Credit: Pierre Crom/Getty Images

There are so many rituals, practices, and beliefs that are petering out in our post-pandemic working lives. The handshake. The necktie. The notion that workers can’t be trusted to be productive when they work at home, or in a cafe, or anywhere else they can land a laptop. (This text was drafted on an Airbus A321.)

In the next few years many employers will be delegating another decades-old amenity to the dustbin: the company cafeteria. Instead of one sprawling (and likely pretty empty) destination, there will be many smaller ones designed to entice workers to gather at any hour to connect and collaborate.

This prediction comes from Fedele Bauccio, chief executive of Palo Alto, Calif.-based Bon Appétit Management Company, the food-service provider that shook up company cafeterias across the country by partnering with the likes of Oracle and Google and collaboratively pioneering new concepts like ethnically diverse food and free meals. Bon Appétit’s clientele swiftly grew to include organizations like Best Buy, Starbucks, and MIT; while its fortunes, unsurprisingly, took a significant hit in the pandemic, it remains a billion-dollar enterprise whose 1,000 locations cooked and served 200 million meals last year.

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Some takeaways from our recent conversation with Bauccio:

  • The traditional cafeteria is a thing of the past. “Those days are gone,” he says. In its place: “smaller, unique concepts placed throughout the campuses. There are pods of places where they can experience different concepts and different kinds of seating.”
  • Taking action on corporate values, which includes issues like climate change and animal welfare, has never been more critical for companies looking to recruit and retain younger workers. “How do we support community? How do we support farmers? If you go on our website, you’ll see a lot of messaging going on. Young people care about those messages,” Bauccio says. “They care about where their food comes from. They want us to support community within 150 miles of our kitchens all over the United States. That’s a big, big deal.”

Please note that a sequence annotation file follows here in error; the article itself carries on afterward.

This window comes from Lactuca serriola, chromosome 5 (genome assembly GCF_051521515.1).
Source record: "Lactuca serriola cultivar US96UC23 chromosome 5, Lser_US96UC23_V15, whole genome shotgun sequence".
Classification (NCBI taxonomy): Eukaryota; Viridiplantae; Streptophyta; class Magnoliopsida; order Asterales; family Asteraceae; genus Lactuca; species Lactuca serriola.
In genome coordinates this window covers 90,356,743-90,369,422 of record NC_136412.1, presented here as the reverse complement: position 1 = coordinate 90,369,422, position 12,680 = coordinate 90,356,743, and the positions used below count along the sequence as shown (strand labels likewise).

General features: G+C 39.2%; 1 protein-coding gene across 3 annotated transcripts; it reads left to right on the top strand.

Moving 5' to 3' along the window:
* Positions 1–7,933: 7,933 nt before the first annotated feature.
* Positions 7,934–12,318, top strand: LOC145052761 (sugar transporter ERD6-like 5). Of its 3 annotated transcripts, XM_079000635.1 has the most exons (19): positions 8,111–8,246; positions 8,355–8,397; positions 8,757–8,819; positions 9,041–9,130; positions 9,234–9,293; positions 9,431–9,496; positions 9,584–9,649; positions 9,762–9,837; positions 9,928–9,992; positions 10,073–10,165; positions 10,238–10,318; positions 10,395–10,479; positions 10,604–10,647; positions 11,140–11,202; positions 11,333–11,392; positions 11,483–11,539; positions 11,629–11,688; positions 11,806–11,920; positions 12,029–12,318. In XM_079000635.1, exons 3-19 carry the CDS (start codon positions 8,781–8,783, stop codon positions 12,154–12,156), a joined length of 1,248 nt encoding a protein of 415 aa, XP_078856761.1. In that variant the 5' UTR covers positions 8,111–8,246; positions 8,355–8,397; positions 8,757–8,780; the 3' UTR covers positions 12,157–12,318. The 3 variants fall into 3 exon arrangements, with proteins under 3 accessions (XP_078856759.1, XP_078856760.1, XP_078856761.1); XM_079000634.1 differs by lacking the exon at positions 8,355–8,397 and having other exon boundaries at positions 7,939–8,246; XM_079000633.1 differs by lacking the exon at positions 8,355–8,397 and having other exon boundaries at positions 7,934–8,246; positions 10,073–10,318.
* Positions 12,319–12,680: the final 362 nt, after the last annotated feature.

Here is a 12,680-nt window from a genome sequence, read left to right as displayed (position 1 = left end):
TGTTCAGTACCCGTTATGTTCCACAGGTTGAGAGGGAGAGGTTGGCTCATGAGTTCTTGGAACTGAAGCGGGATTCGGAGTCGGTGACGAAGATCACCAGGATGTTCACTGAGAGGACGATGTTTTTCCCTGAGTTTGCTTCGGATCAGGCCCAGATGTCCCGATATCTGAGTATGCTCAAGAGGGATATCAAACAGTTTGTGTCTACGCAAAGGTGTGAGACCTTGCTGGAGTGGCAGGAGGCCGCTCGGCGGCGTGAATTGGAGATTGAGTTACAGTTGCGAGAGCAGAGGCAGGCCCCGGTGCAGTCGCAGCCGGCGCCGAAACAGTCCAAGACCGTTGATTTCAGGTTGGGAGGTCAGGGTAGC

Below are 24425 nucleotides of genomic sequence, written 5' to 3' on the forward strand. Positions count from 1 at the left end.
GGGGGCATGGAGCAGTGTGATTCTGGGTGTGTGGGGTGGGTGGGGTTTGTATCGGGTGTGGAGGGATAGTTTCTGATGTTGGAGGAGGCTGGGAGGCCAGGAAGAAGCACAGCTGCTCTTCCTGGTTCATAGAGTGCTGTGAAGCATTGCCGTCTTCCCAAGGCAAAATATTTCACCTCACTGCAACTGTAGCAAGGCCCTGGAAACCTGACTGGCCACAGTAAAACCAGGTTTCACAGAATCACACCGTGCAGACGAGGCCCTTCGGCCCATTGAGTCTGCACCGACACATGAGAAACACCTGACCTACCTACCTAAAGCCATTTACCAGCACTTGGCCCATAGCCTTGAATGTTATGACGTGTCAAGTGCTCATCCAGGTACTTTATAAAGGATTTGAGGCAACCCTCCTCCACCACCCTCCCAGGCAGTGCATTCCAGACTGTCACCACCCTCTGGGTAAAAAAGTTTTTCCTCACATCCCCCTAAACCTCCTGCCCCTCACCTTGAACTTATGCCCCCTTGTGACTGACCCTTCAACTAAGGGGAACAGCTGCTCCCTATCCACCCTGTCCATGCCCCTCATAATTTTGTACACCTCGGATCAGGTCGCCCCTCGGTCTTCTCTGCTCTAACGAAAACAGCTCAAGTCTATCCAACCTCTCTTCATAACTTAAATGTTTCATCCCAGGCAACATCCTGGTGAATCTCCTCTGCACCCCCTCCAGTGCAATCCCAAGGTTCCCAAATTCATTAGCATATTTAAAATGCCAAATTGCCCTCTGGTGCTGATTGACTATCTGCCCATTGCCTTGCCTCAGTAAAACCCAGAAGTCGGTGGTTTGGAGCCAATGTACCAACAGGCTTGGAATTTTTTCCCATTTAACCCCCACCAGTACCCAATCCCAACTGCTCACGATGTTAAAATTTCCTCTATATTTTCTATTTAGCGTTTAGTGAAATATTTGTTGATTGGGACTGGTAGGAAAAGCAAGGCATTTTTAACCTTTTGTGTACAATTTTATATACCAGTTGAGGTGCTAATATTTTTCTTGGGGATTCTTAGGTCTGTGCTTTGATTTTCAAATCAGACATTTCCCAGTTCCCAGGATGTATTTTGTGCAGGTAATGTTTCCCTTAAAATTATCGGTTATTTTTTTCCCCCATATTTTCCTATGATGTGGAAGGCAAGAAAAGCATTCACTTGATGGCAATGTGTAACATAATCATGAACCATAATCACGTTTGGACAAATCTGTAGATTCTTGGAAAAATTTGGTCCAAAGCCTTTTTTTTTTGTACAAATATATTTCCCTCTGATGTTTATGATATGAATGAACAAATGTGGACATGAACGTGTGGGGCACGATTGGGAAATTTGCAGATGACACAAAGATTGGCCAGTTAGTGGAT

• Companies are using food not only to lure workers to offices, but to encourage them to collaborate once there. “Clients and employees have told us that, although it’s nice to be able to be at home, they miss the collaboration and miss coming together. Part of that is food because that’s when they come together to share their ideas, collaborate, and create innovative solutions.”
  • Workers, particularly those in the food-service industry, are worn out from the pandemic. “All over the country, people are struggling to get enough employees, and we pay more than a living wage and full benefits for everybody. People are exhausted and burnt out, and they want to do something different.”
  • We’re getting bored with burgers. “There’s been a huge change in terms of more authentic cultural foods, whether Indian food or Filipino food, other than the hamburgers and deli sandwiches,” he says. “People want to experiment with their food, and they seem to experiment at work more than they do at home.”
  • Plant-centric meals are healthier…and easier to procure in a supply-chain crunch. Supply-chain issues are “why we try to stay away from animal protein and try to do more produce and grains,” Bauccio says. “They’re not only healthier and better for you, but they’re also easier to source.”

As companies around the country struggle to figure out how to convince workers to head back to headquarters and how to reconnect them once they’re there, food—with its ages-old power to motivate and to build community—is becoming an increasingly valuable tool. A recent event at Microsoft with food trucks offering fried chicken and Korean barbecue for free was reportedly packed. Ford said its workers, which just started a new hybrid-work program, are praising its beefed-up cafeteria and bean-to-cup fresh coffee. JPMorgan Chase, which recently, and rather reluctantly, announced that many of its workers will work a hybrid schedule, unveiled plans for its new headquarters that includes a state-of-the-art food hall.

On the other end, cutting back on the provisions can spark a swift—and surprisingly sharp—backlash. Former Dropbox workers griped to Business Insider that the company decision to axe the gourmet cafeteria damaged company culture. Meta got publicly slapped for its decision to start its free dinner meal at 6:30pm rather than at 6:00pm. And most recently, Goldman Sachs—known for taking a particularly hard line on its stance that all workers should return to working in offices five days a week—generated headlines when it scrapped the free breakfasts and lunches it began offering during the pandemic. (The bank upped its “out of hours” meal stipend by $5 and said it was replacing the free meals with other “new experiences and offerings.”)

Read a transcript of our conversation with Bauccio, which also included discussion of the state of the job market and how growing up in the kitchen with his mother shaped his career.

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